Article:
• Techno Wreckage: The Crashed Frigate in Prime, the Celestial Archives vessel in Hunters and the GFS Valhalla in Corruption.
  • Technology Porn: Present throughout the entire series, especially in the cutscenes. Sanctuary Fortress in Echoes basically takes it to Scenery Porn levels.
  • Teleporters and Transporters: Chozo Ghosts, Space Pirates, Warp Hounds, Reptillicus...
  • Teleport Spam: Chozo Ghosts and Warp Hounds, but the Pirate Commander takes the cake.
  • There Is No Kill Like Overkill:
    • Shooting regular enemies (particularly weakest ones such as wasps) with missile combos. Waste of ammo, but entertaining.
    • Hitting Plated Beetles with the Wavebuster will cause them to have a spasm.
    • Blasting one of the various large groups of tiny enemies with the Sonic Boom (the strongest Missile Combo in Echoes) is nearly guaranteed to give Samus a full power-up in terms of ammo and energy, making it an interesting case of Video Game Cruelty Potential.
  • Too Dumb to Live:
    • Cordite is a propellant explosive used in large-calibre naval guns. The Chozo made wall hangings from it and the Space Pirates use it for hatch covers. How their entire civilizations avoided spontaneously exploding is not clear.
    • The Triclops in Prime will eat Morph Ball Bombs if you lay one in front of one.
    • In Echoes, if you energize a Light Crystal/Beacon with the Annihilator Beam (and therefore both Light and Dark beams), any Ing nearby will be attracted to it and incinerate themselves.
  • Toxic Phlebotinum: Phazon.
  • Tron Lines: Used frequently throughout the series. Most commonly used to indicate active power lines, often as a puzzle requiring Samus to re-arrange component parts to power specific items. And as Samus gets progressively more Phazon corrupt through Corruption, her PED Suit shows these. Particularly prominent on the Morph Ball.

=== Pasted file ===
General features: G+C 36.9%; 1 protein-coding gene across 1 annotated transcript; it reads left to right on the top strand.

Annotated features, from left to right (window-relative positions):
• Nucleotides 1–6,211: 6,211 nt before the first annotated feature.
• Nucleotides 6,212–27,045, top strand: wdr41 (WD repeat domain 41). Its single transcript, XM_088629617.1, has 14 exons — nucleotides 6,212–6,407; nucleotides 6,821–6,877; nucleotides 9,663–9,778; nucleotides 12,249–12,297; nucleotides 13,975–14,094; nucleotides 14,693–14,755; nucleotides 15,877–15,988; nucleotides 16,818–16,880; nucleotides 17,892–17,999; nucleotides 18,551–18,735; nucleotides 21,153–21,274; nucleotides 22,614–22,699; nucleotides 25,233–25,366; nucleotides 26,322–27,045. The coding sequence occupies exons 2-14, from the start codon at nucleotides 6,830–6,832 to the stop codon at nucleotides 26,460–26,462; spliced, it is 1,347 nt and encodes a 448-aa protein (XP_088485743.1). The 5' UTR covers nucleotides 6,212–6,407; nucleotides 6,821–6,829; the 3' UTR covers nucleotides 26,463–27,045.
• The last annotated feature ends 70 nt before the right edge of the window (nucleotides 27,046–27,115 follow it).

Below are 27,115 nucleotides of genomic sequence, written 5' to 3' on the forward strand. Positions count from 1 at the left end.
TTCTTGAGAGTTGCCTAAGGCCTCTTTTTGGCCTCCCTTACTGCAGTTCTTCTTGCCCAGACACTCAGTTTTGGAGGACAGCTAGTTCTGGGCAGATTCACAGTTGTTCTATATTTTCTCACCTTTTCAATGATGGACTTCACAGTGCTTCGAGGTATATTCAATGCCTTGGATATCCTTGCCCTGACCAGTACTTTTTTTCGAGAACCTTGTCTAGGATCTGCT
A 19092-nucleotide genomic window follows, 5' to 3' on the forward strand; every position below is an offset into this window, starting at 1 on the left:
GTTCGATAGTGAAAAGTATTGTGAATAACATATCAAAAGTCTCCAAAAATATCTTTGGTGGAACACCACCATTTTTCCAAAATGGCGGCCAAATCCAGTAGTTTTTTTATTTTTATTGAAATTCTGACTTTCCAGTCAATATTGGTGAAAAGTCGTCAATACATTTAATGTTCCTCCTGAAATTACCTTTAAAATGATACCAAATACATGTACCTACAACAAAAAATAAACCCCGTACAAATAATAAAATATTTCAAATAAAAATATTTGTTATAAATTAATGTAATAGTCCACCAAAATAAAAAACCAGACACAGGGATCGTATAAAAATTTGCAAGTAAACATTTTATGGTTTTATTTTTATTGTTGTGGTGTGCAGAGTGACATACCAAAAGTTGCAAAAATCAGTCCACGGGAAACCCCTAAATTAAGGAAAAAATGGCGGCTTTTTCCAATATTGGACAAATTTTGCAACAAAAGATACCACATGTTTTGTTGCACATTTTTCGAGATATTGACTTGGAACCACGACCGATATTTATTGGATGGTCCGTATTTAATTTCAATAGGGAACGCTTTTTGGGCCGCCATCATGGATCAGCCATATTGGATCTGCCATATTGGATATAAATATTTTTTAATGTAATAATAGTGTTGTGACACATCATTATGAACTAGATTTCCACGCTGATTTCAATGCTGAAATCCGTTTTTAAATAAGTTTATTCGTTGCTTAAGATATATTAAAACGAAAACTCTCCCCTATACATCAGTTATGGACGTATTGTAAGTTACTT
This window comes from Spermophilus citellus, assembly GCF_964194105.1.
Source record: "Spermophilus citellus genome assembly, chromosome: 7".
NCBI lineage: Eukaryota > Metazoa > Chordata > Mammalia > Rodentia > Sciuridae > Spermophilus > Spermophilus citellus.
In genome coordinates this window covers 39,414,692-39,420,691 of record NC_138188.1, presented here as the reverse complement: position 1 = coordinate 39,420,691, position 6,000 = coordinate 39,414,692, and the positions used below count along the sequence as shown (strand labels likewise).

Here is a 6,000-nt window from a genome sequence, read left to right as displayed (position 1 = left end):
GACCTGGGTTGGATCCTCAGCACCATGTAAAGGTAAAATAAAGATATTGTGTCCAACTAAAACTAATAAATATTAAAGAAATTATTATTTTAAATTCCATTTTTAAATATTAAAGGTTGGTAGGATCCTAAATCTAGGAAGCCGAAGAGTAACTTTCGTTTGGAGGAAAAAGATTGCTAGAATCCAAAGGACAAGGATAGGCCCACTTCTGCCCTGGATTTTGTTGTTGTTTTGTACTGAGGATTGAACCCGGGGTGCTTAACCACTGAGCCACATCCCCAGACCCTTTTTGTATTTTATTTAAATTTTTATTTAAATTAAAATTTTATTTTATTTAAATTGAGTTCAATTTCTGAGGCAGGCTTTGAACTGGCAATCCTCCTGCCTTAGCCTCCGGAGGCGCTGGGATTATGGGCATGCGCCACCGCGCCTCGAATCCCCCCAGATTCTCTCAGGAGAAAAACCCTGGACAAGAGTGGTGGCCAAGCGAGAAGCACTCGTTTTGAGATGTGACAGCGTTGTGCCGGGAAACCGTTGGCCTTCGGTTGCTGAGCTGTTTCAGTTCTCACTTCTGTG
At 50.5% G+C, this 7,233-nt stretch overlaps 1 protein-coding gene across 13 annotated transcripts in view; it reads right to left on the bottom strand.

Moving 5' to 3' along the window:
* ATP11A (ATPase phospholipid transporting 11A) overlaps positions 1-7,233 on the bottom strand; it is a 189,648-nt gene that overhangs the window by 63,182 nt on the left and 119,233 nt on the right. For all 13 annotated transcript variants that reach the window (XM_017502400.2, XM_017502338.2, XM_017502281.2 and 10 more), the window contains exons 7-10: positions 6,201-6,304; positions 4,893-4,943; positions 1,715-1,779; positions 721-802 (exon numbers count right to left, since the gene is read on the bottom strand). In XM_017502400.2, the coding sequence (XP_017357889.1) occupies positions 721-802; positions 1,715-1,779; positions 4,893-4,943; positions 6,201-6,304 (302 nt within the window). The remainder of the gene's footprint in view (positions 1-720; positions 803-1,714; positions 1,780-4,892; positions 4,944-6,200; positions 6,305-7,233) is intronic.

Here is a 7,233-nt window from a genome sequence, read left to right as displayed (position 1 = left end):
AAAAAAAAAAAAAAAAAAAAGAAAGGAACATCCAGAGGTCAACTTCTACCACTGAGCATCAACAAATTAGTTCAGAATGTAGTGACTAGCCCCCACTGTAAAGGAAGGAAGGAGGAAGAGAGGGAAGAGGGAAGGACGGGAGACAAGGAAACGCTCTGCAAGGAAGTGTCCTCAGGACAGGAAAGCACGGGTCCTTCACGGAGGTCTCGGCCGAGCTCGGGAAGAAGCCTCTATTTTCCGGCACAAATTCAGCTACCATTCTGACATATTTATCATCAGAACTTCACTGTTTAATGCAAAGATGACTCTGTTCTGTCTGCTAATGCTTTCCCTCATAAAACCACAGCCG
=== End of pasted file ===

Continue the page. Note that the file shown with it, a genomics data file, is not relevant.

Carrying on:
U to Z 
  • Underground Monkey:
    • Echoes recycled a lot of enemies from Prime with new models. Some were barely changed (like the recoloured Triclops) while others were given a complete overhaul, the Beetle becoming the much smaller Splinter, the Elite Pirate the Ingsmasher, Baby Sheegoths becoming Grenchlers, Chozo Ghosts becoming Pirate Commandos, etc. There's also a few examples in the games themselves, like the normal / ice / plated Parasites in Prime and the light / dark creatures in Echoes.
    • The common Corruption enemy Crawltank model was basically taken from the very rare (only appears in one room) Echoes' Watchdrone.
  • Unflinching Walk: Samus partakes in one of these whenever she finishes off a Leviathan in Corruption. She also does one after killing Thardus. One of its rocks bounces off her helmet, and she just looks annoyed that it messed up her walk.
  • Unwinnable: A couple of glitches in the original games can cause this; if you leave a room before collecting an important item or triggering all the switches in a single go, then save, consider your game screwed. Thankfully, later releases fixed these problems.
  • Updated Re-release: Metroid Prime Trilogy is just that: Prime, Echoes, and Corruption on a single Wii Disc, with Prime and Echoes getting Corruption's control system and achievement-like unlocking system. This can also be considered a Regional Bonus, as the Trilogy collection is only getting released in western countries with the extra content, the Japanese market having received the two older wii-makes as separate games earlier in the year.
  • The Very Definitely Final Dungeon: Each game ends in a really climactic area.
    • Prime ends in the Impact Crater, the impact site of a meteor carrying a horrible toxic mutagen that is the cause of the entire planet's corruption.